From an electrical point of view, the ideal width for the notches and tabs is zero, thereby producing a complete gap between the upper and lower lamination sections. However, this would be physically impossible as some contact must occur between the upper lamination section and the lower lamination section to allow welding of the two sections to form a structurally sound core. However, the electrical characteristics of such a completely gapped lamination core can be approached with the lamination core of the present invention. If the width of the contact between the upper and lower lamination sections could be reduced to zero, a gap would be produced without any physical contact between the upper lamination section and the lower lamination section. The lamp current crest factor of a circuit employing such a coil connected in series would be 1.414. As the width of the contact area between the upper and lower lamination sections is increased, the current crest factor increases. Depending on the type of lamp, the width of the contact area must be controlled to limit the current crest factor to the capability of the lamp. For example, for a high pressure sodium lamp, the maximum current crest factor is 1.8. As the state of the art for lamination stamping improves and it becomes possible to have tabs and notches of a width less than the thickness of the lamination piece, such tab and notch widths can be utilized within the restraints on welding discussed above.
Other advantages of the L-shaped lamination shape with the notch and tab welding connection include better registration of the transformer stacks in the welding fixture and a better heat sink during welding than known lamination configurations such as the E I configuration described above. Further, the top lamination section or stack is prevented from collapsing on the gap during the welding operation by the secure contact of the row of tabs with the notches. The control of gap width, an absolutely essential criteria to produce uniform electrical characteristics for a line of lamination cores being produced, is extremely consistent in the L-shaped lamination with tab and notch contact of the present invention.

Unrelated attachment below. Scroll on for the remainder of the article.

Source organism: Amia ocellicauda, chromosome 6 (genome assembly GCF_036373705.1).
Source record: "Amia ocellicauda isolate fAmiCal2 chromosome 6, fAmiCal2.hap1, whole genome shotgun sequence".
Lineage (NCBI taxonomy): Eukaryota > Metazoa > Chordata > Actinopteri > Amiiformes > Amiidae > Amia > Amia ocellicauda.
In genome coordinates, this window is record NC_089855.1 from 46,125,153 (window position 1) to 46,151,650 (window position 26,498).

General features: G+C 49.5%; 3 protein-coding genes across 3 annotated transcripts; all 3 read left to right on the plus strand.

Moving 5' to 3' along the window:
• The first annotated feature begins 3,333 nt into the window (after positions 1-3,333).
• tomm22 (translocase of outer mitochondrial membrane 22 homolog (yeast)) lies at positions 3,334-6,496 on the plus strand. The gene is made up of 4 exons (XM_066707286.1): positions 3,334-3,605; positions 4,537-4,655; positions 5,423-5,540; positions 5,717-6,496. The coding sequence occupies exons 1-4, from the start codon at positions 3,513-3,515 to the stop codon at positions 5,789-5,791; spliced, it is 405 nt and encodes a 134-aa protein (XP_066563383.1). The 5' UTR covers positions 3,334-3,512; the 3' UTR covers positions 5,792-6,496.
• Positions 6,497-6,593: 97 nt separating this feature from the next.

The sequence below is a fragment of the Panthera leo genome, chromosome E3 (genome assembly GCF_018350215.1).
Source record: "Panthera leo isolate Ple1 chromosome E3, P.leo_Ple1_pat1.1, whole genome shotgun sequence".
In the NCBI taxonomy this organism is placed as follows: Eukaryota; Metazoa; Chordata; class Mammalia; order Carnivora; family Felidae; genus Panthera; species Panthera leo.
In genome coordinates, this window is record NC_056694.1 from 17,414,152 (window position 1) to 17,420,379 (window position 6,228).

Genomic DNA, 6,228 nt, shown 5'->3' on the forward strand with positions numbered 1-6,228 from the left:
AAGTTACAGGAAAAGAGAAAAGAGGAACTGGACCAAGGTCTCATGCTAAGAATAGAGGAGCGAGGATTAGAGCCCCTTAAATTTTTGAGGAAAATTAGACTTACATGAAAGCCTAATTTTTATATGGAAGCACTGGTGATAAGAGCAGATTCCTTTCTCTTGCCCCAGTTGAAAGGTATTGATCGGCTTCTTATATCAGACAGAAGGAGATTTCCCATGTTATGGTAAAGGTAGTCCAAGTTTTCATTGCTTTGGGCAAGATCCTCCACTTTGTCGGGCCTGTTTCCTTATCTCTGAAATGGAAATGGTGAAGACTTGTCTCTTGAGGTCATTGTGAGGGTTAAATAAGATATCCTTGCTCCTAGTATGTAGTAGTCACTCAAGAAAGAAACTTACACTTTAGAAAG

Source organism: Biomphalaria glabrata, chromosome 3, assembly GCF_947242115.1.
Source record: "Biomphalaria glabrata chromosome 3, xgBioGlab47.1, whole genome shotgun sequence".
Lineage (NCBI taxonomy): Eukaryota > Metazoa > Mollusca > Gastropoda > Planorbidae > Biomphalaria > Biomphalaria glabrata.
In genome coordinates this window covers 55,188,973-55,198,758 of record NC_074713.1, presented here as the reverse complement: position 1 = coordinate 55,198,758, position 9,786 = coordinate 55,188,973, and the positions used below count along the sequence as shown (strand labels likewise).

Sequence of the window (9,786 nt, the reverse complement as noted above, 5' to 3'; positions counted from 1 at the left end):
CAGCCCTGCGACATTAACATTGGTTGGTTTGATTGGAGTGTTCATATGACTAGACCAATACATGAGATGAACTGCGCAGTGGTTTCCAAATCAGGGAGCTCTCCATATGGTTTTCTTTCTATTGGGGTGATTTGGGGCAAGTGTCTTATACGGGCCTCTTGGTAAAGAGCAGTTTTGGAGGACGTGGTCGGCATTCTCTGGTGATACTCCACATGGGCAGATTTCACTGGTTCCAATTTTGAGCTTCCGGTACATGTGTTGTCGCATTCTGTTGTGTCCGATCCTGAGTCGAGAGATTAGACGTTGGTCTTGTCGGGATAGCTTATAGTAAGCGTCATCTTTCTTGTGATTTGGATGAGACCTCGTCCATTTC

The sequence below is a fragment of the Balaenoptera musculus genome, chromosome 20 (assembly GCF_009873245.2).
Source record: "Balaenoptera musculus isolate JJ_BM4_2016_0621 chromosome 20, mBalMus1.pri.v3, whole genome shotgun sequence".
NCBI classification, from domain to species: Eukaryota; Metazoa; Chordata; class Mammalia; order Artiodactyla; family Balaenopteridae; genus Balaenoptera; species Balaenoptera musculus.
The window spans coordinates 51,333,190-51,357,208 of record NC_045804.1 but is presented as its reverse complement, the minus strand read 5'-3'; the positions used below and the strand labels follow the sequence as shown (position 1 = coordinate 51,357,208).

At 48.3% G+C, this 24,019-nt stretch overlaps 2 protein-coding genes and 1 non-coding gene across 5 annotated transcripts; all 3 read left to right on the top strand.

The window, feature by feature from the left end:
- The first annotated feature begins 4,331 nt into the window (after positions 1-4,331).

In particular, the present invention provides a lamination core for use in a ballast, said lamination core comprising a plurality of nearly identically shaped lamination pieces, said about one-half of said lamination pieces being stacked adjacent each other to form a generally L-shaped upper lamination section and the other half of said lamination being stacked adjacent each other to form a generally L-shaped lower lamination section, said upper lamination section being placed in contact with and on top of said lower lamination section to form a complete lamination core.
In the drawings,
FIG. 1 is a top view of a prior art rectangular lamination piece with two E sections and two I sections being punched therefrom;